Commit 67bce69d authored by Richard M. Stallman's avatar Richard M. Stallman
Browse files

(What Is a Function): Wording cleanup.

(Function Documentation): Minor cleanup.
Explain purpose of calling convention at end of doc string.
(Function Names): Wording cleanup.
(Calling Functions): Wording cleanup.
Explain better how funcall calls the function.
(Function Cells): Delete example of saving and redefining function.
parent 85831f9a
......@@ -53,7 +53,7 @@ macros are not functions.
@cindex built-in function
A @dfn{primitive} is a function callable from Lisp that is written in C,
such as @code{car} or @code{append}. These functions are also called
@dfn{built-in} functions or @dfn{subrs}. (Special forms are also
@dfn{built-in functions}, or @dfn{subrs}. (Special forms are also
considered primitives.)
Usually the reason we implement a function as a primitive is either
......@@ -412,13 +412,14 @@ are easier to access.
because @code{apropos} displays just this first line. It should consist
of one or two complete sentences that summarize the function's purpose.
The start of the documentation string is usually indented in the source file,
but since these spaces come before the starting double-quote, they are not part of
the string. Some people make a practice of indenting any additional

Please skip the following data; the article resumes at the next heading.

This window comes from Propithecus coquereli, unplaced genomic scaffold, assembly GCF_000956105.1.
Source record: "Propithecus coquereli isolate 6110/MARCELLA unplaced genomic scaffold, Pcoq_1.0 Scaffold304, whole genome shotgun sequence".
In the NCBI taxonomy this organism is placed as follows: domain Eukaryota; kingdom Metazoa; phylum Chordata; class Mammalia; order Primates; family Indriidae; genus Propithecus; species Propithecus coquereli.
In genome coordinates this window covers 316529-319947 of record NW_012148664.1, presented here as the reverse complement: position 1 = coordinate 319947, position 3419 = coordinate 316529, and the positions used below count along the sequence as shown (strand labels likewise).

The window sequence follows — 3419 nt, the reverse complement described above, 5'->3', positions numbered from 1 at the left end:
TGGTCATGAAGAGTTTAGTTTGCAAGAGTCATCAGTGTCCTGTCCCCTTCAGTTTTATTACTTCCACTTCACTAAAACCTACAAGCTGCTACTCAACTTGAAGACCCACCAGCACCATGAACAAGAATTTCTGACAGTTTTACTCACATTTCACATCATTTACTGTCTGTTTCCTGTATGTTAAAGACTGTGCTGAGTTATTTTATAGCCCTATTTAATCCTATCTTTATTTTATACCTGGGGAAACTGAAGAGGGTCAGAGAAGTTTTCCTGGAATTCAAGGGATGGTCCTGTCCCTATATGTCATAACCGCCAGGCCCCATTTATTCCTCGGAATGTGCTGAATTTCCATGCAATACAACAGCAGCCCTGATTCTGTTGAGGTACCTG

lines of the string so that the text lines up in the program source.
@emph{That is a mistake.} The indentation of the following lines is
inside the string; what looks nice in the source code will look ugly
when displayed by the help commands.
The start of the documentation string is usually indented in the
source file, but since these spaces come before the starting
double-quote, they are not part of the string. Some people make a
practice of indenting any additional lines of the string so that the
text lines up in the program source. @emph{That is a mistake.} The
indentation of the following lines is inside the string; what looks
nice in the source code will look ugly when displayed by the help
commands.
You may wonder how the documentation string could be optional, since
there are required components of the function that follow it (the body).
......@@ -438,9 +439,14 @@ text like this:
@noindent
following a blank line, at the beginning of the line, with no newline
following it inside the documentation string. This feature is
particularly useful for macro definitions. The @samp{\} is used to
avoid confusing the Emacs motion commands.
following it inside the documentation string. (The @samp{\} is used
to avoid confusing the Emacs motion commands.) The calling convention
specified in this way appears in help messages in place of the one
derived from the actual arguments of the function.
This feature is particularly useful for macro definitions, since the
arguments written in a macro definition often do not correspond to the
way users think of the parts of the macro call.
@node Function Names
@section Naming a Function
......@@ -481,8 +487,8 @@ practice).
We often identify functions with the symbols used to name them. For
example, we often speak of ``the function @code{car}'', not
distinguishing between the symbol @code{car} and the primitive
subr-object that is its function definition. For most purposes, there
is no need to distinguish.
subr-object that is its function definition. For most purposes, the
distinction is not important.
Even so, keep in mind that a function need not have a unique name. While
a given function object @emph{usually} appears in the function cell of only
......@@ -626,13 +632,12 @@ For example, evaluating the list @code{(concat "a" "b")} calls the